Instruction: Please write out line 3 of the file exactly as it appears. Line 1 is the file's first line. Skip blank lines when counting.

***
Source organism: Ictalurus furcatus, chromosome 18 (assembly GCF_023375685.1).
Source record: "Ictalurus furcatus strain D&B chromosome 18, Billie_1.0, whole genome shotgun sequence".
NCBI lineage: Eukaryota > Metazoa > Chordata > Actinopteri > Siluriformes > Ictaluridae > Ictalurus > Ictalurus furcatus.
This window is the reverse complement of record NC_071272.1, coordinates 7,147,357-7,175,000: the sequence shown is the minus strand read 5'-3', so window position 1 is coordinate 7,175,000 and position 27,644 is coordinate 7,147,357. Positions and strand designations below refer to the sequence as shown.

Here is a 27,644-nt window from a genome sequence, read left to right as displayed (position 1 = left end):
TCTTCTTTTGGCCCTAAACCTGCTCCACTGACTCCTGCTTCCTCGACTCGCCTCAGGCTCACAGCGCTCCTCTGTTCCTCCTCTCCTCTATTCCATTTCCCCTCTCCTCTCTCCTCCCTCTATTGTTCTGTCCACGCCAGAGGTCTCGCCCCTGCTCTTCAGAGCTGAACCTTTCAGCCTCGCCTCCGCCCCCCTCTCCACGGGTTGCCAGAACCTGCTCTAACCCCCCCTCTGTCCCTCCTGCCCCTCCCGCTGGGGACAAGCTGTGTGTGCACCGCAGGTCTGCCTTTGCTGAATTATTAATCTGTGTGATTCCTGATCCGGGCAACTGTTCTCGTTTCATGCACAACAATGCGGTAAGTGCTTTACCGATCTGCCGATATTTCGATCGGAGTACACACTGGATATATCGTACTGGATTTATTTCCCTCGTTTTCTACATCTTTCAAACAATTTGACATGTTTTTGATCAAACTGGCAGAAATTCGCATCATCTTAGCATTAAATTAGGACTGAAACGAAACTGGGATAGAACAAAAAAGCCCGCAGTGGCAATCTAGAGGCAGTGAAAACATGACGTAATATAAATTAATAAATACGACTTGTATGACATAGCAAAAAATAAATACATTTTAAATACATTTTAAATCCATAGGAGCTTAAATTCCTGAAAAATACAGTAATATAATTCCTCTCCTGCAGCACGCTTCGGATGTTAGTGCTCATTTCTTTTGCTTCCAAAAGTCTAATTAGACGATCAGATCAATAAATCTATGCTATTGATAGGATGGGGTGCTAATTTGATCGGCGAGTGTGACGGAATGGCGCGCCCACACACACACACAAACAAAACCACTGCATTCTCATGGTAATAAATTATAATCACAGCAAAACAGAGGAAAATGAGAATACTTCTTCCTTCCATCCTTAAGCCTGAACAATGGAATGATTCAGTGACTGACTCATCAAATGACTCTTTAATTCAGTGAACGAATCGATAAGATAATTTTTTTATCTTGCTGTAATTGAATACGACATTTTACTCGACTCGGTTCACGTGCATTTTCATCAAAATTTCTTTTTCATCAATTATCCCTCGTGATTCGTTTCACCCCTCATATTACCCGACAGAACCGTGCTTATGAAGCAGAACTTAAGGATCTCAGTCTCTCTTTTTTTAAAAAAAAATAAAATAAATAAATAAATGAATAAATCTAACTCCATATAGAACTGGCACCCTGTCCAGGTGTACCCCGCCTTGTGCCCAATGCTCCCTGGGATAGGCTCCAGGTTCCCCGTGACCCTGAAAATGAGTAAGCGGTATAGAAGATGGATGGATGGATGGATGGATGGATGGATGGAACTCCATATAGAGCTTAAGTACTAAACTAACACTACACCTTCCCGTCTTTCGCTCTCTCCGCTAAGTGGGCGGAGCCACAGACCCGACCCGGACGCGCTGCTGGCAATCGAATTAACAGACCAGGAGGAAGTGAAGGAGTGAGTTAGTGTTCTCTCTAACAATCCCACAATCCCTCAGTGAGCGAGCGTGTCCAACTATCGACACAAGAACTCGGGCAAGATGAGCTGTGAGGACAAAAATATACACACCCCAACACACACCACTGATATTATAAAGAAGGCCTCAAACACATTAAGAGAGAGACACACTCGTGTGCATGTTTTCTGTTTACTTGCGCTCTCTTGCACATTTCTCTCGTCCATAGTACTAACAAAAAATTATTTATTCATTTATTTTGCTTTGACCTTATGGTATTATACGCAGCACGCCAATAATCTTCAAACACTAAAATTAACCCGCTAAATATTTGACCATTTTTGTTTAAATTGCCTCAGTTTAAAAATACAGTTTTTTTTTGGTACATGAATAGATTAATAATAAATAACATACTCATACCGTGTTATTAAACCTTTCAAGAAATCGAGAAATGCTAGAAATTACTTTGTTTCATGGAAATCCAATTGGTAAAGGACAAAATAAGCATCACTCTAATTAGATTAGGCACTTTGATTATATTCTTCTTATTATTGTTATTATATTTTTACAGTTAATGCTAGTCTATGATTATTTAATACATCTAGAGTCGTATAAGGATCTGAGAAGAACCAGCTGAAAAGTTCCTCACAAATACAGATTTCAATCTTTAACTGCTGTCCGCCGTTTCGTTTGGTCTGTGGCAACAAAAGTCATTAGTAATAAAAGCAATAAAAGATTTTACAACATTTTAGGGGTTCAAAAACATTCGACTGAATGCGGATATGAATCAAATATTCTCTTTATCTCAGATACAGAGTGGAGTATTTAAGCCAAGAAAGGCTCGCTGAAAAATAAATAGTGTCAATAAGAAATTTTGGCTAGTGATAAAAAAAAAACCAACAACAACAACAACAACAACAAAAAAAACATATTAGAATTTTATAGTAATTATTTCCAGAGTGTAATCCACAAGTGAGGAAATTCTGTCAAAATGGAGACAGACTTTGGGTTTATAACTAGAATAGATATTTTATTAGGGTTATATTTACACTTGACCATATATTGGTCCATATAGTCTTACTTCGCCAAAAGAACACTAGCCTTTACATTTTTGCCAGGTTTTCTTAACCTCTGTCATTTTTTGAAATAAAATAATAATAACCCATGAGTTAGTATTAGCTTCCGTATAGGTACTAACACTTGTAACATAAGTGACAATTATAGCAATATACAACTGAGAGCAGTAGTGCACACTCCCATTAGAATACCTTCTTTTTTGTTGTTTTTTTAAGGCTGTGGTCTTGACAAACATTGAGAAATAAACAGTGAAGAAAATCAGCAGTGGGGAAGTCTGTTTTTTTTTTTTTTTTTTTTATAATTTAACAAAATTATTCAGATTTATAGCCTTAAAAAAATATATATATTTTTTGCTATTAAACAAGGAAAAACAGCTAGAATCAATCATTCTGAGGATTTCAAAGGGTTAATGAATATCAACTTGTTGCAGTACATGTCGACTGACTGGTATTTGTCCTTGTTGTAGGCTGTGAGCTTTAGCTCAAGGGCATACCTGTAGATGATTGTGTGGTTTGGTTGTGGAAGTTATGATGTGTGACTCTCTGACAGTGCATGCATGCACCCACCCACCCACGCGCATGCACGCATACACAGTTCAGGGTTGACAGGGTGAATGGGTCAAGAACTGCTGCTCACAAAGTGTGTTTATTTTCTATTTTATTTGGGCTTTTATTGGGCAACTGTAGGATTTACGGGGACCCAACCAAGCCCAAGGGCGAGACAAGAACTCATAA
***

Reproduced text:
NCBI lineage: Eukaryota > Metazoa > Chordata > Actinopteri > Siluriformes > Ictaluridae > Ictalurus > Ictalurus furcatus.